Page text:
When the U.S. military needs satellite connectivity for any of its operations, it turns to Lt. General David Buck, Commander of both the 14th Air Force of the Air Force Space Command and the Joint Functional Component Command (JFCC) for Space under the U.S. Strategic Command.
The 14th Air Force is the service’s operational space component to the U.S. Strategic Command. As the 14th Air Force’s Commander, General Buck leads more than 19,500 men and women responsible for providing strategic
missile warning; nuclear command, control and communication; the Global Positioning System; space situational awareness; satellite operations; space launch; and range operations.
Wearing his other hat, General Buck also directs all assigned and attached USSTRATCOM space forces as the Commander, JFCC for Space. His office provides tailored, responsive, and synchronized theater and global space support of national security and combatant commander objectives. His operation is also responsible for protecting and defending critical U.S. and allied space capabilities.
Overseeing two large military organizations is no easy feat, but General Buck brings a wealth of experience to his roles. He received his commission in 1986 as a distinguished graduate of Officer Training School.
In addition to a variety of command, test and evaluation, and staff assignments, General Buck’s operational experience includes missile operations, space launch and range operations, satellite command and control, space force enhancement, and space control.
Prior to assuming his current position, General Buck was first the Director of Operations, then Vice Commander, Air Force Space Command.
As a result of holding these two commands, he is “in position of not only organizing, training, and equipping space forces, but also being a main point-person for the space part of any military operations,” Space News said in a recent article.
When a military unit needs space support, it submits the request to the Joint Space Operations Center (JSpOC).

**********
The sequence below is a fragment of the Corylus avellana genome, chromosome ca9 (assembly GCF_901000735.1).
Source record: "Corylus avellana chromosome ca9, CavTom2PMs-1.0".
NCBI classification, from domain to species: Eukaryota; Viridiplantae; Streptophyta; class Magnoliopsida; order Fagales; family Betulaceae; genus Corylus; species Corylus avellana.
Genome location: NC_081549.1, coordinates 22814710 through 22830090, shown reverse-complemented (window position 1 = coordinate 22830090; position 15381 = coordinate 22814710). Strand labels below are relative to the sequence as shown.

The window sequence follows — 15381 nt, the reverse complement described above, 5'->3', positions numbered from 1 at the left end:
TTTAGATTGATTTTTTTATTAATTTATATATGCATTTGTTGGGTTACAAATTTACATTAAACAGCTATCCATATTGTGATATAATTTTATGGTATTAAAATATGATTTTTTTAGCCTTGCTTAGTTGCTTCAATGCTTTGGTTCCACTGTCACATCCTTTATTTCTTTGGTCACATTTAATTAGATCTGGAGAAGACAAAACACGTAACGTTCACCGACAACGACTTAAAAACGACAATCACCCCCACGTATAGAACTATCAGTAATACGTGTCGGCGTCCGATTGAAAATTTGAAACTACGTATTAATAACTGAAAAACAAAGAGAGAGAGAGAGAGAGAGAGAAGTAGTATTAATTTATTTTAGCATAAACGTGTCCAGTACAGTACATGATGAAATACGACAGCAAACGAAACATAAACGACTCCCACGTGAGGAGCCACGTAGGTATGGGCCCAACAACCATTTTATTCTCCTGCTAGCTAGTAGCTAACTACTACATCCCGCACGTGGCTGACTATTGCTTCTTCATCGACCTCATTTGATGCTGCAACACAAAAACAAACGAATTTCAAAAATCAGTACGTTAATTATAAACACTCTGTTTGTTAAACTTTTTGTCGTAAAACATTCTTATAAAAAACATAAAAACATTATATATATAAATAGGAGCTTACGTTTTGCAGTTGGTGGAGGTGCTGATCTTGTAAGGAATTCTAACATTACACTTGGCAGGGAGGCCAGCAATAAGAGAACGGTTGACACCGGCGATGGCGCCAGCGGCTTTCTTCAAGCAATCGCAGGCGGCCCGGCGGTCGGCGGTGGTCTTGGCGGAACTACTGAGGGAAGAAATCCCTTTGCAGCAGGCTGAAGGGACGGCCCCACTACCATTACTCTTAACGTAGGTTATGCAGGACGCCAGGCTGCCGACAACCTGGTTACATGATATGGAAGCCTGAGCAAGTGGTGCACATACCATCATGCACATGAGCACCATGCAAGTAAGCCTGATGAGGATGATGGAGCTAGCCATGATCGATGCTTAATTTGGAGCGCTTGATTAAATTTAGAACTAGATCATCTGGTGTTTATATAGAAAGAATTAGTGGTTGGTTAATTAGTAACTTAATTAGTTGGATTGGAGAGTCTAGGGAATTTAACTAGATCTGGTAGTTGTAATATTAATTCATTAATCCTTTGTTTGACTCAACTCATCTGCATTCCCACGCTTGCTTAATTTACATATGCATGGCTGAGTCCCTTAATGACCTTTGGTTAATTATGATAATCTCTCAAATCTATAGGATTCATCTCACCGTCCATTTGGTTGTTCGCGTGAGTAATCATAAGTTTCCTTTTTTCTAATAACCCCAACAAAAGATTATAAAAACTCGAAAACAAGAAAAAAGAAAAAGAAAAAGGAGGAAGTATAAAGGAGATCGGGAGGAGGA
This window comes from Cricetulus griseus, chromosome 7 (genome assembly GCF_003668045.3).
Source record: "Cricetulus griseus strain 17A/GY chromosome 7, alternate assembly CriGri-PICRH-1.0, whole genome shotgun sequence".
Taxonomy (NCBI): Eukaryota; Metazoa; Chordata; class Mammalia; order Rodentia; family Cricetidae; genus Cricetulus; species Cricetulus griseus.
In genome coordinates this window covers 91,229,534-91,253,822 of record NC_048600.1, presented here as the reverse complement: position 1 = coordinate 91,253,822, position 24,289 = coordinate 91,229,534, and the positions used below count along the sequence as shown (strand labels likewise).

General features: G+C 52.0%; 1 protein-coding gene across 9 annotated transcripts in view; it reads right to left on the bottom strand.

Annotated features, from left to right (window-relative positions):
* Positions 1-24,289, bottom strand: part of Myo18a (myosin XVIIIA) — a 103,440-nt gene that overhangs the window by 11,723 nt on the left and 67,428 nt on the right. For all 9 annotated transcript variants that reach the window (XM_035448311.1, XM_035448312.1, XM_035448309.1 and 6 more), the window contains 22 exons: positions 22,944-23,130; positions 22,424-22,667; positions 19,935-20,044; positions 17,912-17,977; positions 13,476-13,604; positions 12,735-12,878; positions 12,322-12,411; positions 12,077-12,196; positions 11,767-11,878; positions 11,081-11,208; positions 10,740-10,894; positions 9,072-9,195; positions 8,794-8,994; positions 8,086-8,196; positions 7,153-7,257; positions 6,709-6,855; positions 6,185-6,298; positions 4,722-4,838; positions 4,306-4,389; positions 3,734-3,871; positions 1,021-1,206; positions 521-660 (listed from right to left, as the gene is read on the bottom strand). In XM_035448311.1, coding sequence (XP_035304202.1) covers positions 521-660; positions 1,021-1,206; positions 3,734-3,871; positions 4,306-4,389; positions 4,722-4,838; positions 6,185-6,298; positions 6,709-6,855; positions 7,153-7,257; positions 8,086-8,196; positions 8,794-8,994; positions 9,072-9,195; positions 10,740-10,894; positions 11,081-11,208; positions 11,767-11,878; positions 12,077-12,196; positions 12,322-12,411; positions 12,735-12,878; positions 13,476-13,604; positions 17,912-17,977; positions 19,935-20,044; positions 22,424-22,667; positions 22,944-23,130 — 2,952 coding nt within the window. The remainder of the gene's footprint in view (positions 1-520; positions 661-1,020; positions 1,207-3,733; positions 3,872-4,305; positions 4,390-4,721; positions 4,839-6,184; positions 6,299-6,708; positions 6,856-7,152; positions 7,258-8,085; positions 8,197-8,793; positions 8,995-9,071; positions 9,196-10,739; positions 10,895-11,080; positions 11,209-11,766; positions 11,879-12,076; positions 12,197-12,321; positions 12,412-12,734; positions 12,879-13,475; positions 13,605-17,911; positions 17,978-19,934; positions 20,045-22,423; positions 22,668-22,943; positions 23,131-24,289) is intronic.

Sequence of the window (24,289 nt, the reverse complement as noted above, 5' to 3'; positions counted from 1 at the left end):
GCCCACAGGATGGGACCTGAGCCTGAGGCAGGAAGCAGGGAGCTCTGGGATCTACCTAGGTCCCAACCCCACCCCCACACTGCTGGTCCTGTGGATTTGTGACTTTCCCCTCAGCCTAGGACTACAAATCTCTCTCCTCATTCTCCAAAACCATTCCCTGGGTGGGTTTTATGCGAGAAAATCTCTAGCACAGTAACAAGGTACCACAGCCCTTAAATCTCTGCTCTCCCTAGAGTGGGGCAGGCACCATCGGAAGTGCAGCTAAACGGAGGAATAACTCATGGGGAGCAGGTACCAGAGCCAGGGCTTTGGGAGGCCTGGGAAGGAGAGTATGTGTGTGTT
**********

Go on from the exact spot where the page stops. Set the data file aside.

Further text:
“Typically, we will get those space support requests and say ‘how can we best support this campaign?’” General Buck said at a breakfast earlier this year, hosted by the Air Force Association’s Mitchell Institute for Aerospace Studies. “Typically, in a campaign like this, notionally, it would involve optimizing the precision, navigation, and timing constellation — GPS — and also making sure that our satellite communications systems are queued and ready to support.”
In addition to overseeing day to day operations, General Buck is thinking strategically about the U.S. military’s future space capabilities. For instance, the JFCC for Space is tasked with assessing the Commercial Integration Cell (CIC) project. The CIC is a pilot program to determine how information sharing and collaboration between the Department of Defense and commercial satellite operators can be improved (please see the sidebar regarding CIC).
General Buck is also strategizing the best way to beef up the organizations’ intelligence capabilities. “To me, intelligence drives operations, and we have to get ahead of adversary actions,” he said at the AFA event. “Just like every other domain, I need domain awareness: knowledge of who, what, where, when, and why.” To this end, General Buck is working with the Air Force Deputy Chief of Staff for Intelligence, Surveillance, and Reconnaissance, Lieutenant General VeraLinn “Dash” Jamieson. Together, they are trying to determine the best way to attract intel personnel to space career fields.
General Buck’s efforts to collaborate with commercial satellite partners and achieve an intelligence advantage illustrate his long-range view of the importance of space in military operations.
Intelsat General partner Kratos is producing Constellations, a podcast featuring top influencers in satellite and new space. The first edition of Constellations features the President of Intelsat General Corp., Skot Butler, and is entitled "Big Data, HTS and Drone Races." Select Skott's photo to hear the interview.